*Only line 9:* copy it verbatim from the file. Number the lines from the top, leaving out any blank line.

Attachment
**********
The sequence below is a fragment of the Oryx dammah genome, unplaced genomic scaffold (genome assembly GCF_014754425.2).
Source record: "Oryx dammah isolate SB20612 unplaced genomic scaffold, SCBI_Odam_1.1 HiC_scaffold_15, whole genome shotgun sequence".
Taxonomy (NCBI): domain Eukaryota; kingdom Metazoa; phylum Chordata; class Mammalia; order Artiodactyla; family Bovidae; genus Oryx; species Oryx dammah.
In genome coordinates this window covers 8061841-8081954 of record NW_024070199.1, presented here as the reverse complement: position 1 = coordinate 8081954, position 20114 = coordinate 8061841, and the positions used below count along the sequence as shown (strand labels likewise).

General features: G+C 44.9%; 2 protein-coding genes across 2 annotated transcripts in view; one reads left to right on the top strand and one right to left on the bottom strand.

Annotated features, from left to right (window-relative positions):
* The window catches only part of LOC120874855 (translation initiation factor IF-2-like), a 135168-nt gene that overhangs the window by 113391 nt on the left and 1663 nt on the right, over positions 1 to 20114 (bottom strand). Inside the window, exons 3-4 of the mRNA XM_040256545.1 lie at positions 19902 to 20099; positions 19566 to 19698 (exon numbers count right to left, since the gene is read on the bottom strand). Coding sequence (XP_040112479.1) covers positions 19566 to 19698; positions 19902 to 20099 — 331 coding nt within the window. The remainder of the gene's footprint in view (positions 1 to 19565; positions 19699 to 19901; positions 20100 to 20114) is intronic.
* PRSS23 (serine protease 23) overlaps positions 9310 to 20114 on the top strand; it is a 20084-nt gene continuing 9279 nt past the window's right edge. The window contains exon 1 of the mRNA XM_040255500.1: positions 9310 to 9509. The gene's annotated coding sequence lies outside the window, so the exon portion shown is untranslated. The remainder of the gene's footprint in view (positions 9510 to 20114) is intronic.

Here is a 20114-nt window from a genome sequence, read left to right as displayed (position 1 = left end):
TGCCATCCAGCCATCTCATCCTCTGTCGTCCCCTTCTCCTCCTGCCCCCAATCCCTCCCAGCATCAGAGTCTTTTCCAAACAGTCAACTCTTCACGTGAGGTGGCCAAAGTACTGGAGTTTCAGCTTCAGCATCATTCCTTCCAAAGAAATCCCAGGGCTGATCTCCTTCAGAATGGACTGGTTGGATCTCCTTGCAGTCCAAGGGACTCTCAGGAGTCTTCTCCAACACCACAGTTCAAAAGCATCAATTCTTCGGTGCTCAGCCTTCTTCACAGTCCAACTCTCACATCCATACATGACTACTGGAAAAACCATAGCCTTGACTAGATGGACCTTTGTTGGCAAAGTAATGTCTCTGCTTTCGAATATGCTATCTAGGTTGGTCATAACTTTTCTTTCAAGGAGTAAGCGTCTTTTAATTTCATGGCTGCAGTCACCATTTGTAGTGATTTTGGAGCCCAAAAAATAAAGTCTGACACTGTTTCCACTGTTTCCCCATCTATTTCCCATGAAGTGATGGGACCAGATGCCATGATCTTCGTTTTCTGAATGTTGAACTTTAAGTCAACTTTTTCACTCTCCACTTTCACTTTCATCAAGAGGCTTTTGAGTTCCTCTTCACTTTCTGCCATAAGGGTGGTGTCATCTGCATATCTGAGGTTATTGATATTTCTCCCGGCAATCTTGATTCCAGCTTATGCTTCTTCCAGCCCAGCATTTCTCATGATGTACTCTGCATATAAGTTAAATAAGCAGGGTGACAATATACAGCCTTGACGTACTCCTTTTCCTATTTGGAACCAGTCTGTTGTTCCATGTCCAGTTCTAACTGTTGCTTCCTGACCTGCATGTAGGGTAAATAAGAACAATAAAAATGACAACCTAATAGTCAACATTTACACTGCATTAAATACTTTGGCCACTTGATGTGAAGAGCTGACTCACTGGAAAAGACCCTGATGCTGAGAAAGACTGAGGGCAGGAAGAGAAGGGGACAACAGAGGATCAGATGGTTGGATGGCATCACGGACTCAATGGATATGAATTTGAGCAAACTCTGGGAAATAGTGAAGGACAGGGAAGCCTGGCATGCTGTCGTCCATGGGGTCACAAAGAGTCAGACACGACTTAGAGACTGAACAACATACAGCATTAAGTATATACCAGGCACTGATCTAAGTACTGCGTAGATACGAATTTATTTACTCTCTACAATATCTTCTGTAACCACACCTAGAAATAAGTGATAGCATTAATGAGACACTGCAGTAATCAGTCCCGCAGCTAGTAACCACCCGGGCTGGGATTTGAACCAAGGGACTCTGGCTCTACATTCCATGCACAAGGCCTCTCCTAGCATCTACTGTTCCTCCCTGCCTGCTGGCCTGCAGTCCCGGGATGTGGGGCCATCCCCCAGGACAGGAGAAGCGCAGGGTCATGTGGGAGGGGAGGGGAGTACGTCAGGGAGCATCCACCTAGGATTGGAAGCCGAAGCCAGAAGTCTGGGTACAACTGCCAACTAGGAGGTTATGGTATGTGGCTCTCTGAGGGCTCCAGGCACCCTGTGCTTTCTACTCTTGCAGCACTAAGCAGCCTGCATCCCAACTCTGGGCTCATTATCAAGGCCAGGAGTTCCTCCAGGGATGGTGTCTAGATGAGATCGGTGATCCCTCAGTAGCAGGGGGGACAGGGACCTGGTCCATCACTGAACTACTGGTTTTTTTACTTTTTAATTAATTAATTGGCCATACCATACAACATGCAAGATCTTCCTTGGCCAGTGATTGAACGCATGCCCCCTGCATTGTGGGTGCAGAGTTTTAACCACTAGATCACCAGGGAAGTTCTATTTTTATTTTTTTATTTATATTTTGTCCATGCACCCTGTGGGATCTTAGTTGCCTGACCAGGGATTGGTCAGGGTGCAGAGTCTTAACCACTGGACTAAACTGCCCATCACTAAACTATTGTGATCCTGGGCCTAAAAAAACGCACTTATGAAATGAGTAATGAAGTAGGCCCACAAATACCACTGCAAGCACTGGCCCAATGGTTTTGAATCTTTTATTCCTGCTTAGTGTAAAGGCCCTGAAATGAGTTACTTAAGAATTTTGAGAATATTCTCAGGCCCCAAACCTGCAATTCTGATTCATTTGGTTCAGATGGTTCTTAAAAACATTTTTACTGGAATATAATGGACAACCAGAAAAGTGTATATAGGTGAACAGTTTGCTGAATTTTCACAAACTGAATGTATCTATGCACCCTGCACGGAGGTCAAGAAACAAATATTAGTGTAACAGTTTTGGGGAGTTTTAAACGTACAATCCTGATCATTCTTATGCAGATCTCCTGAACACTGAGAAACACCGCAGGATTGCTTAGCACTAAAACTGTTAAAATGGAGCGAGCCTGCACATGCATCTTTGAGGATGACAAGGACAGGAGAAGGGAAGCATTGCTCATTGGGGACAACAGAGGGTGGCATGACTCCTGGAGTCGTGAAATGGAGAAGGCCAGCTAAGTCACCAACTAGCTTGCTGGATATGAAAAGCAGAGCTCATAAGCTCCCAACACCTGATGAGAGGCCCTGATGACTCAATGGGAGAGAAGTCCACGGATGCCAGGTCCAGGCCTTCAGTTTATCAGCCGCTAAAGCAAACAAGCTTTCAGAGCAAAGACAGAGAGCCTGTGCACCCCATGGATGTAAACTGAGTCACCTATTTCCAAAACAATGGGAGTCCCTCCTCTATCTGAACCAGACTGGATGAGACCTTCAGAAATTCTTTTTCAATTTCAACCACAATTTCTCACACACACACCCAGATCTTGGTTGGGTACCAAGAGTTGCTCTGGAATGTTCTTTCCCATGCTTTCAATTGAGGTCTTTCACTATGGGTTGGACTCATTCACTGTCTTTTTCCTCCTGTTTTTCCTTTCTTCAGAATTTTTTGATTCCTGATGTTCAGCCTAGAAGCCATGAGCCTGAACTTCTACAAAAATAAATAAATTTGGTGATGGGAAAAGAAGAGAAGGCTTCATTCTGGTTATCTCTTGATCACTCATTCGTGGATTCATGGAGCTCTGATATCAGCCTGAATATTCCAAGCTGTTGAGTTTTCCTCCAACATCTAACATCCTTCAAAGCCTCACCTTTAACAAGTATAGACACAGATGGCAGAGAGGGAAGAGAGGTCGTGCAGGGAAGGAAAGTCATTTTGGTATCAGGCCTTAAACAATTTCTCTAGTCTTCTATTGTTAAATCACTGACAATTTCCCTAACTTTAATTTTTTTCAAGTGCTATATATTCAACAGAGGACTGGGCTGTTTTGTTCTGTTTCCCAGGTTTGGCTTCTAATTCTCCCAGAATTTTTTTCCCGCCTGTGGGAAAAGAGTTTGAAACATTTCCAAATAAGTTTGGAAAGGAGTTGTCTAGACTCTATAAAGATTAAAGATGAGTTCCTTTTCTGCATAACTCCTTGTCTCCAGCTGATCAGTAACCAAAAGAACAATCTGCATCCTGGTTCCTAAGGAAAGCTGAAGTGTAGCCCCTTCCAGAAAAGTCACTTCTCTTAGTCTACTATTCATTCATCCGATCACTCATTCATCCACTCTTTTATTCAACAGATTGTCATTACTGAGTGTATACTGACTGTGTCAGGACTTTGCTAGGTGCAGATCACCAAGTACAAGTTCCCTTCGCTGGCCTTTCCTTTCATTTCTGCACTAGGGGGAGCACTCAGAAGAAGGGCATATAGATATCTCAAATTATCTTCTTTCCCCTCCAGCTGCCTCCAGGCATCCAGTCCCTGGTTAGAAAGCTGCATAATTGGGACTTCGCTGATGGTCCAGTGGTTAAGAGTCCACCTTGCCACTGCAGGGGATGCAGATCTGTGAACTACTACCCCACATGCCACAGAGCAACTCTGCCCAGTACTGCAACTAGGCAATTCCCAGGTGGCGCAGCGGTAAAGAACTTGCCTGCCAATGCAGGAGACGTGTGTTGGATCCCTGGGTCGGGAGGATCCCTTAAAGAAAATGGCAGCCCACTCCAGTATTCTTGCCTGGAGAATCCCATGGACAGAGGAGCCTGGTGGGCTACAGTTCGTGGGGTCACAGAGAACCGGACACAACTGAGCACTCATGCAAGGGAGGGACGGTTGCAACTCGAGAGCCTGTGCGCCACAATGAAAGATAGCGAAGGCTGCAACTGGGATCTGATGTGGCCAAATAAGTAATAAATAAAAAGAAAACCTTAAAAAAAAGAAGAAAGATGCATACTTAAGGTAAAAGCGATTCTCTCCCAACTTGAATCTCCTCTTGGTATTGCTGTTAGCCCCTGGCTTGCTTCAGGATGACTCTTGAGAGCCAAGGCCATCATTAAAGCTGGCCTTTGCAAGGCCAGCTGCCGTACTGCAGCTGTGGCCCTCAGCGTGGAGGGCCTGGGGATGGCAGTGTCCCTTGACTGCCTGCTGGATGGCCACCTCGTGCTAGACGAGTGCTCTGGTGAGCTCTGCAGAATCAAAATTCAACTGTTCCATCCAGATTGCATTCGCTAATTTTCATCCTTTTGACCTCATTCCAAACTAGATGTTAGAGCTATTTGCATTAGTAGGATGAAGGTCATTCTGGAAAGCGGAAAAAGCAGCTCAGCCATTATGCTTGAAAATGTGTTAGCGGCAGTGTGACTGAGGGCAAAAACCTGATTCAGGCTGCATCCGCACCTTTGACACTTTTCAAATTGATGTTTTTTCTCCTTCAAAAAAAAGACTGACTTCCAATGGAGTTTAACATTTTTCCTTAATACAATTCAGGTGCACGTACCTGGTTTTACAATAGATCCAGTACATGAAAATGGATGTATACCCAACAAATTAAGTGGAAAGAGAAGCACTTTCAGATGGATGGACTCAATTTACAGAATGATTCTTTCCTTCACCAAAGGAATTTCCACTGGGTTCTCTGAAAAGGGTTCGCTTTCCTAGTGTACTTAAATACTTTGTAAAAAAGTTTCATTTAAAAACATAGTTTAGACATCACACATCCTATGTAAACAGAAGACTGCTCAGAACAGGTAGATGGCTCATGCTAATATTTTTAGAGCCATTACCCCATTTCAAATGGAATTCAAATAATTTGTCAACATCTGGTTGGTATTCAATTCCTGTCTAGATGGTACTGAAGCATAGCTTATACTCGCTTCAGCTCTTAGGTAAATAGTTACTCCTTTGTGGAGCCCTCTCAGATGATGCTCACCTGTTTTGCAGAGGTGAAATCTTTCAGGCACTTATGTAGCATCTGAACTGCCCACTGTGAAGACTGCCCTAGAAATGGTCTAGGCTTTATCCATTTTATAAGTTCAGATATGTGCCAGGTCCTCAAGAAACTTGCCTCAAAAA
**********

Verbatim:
Here is a 20114-nt window from a genome sequence, read left to right as displayed (position 1 = left end):